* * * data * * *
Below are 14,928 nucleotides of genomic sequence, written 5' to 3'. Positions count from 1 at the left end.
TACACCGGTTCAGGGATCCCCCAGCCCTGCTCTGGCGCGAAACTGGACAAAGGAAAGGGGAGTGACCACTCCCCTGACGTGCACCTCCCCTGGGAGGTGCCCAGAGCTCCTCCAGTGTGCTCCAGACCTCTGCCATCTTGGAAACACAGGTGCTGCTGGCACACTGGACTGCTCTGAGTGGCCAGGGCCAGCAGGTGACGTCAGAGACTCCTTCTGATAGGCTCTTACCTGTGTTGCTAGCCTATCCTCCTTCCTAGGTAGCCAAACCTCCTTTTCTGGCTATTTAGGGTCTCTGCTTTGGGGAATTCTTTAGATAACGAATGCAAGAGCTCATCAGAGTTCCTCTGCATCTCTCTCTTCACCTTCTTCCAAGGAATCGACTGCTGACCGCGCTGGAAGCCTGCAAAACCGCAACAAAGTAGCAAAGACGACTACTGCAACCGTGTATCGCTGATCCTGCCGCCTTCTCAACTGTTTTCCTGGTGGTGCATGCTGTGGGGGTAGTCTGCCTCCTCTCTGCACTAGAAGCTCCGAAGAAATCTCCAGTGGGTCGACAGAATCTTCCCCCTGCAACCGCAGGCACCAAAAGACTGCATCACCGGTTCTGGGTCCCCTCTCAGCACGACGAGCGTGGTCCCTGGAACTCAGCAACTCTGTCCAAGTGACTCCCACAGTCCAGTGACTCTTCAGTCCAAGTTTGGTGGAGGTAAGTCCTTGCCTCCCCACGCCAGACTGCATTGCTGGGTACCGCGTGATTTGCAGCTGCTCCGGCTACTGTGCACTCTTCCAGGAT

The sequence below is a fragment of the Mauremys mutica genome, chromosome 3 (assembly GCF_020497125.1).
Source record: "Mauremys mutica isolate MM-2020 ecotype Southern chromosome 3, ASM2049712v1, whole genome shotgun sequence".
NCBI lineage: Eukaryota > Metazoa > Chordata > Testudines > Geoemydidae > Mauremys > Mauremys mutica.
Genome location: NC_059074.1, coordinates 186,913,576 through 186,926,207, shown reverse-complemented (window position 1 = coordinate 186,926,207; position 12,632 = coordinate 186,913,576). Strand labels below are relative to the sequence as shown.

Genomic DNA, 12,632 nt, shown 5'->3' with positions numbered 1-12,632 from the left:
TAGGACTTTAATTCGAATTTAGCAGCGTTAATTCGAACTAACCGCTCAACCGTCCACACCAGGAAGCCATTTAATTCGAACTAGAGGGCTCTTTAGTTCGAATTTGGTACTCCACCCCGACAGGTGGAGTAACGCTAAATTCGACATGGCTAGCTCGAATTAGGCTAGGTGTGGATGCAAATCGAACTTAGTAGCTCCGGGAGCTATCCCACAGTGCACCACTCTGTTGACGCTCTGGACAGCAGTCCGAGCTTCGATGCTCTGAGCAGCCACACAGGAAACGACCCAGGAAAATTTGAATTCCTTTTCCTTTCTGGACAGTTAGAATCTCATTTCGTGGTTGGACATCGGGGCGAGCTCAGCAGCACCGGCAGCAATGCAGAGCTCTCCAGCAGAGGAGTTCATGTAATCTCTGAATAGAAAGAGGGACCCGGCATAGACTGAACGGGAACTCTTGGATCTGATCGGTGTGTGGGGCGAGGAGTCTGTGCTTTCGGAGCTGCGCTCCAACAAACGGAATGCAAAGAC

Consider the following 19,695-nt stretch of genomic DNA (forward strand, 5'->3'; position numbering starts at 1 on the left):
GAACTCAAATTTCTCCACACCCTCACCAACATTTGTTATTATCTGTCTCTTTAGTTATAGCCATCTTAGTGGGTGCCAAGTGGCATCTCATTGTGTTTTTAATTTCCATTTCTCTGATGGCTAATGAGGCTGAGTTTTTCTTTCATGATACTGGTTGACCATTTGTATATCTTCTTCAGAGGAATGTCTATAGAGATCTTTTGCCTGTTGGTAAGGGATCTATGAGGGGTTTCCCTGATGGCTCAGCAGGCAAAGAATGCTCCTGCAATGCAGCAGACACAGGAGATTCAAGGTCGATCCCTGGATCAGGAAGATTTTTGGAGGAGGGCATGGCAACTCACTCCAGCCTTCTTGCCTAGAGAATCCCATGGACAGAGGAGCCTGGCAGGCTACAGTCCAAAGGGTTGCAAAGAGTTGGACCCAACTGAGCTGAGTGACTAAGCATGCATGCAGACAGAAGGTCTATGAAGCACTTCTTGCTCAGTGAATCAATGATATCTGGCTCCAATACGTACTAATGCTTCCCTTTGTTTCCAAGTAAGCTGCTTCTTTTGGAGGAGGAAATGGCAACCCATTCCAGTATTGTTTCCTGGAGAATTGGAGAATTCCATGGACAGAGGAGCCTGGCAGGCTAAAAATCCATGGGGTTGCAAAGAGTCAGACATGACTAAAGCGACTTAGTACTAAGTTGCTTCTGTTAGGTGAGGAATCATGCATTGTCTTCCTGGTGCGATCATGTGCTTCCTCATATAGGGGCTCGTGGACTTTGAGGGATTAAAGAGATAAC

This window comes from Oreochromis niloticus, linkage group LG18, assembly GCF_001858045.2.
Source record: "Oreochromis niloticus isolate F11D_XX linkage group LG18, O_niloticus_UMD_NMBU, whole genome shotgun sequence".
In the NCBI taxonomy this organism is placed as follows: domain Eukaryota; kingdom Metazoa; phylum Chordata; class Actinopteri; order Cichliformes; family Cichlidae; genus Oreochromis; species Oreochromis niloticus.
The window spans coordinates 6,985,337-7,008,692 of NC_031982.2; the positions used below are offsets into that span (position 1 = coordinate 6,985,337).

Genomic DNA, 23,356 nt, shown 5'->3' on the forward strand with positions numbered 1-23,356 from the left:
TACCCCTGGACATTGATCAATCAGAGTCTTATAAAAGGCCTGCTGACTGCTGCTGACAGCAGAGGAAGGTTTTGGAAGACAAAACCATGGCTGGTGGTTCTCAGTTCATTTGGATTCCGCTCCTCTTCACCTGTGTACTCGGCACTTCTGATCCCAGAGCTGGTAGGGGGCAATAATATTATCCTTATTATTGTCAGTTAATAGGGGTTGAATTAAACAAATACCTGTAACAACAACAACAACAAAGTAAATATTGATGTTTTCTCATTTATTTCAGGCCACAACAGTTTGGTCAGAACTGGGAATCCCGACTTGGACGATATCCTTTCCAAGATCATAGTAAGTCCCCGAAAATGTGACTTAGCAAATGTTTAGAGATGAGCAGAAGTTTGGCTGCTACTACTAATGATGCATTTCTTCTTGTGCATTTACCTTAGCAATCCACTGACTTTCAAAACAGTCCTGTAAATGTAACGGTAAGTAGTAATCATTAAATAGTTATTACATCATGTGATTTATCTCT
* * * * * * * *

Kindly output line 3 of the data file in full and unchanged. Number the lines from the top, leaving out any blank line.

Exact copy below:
The sequence below is a fragment of the Mauremys mutica genome, chromosome 3 (assembly GCF_020497125.1).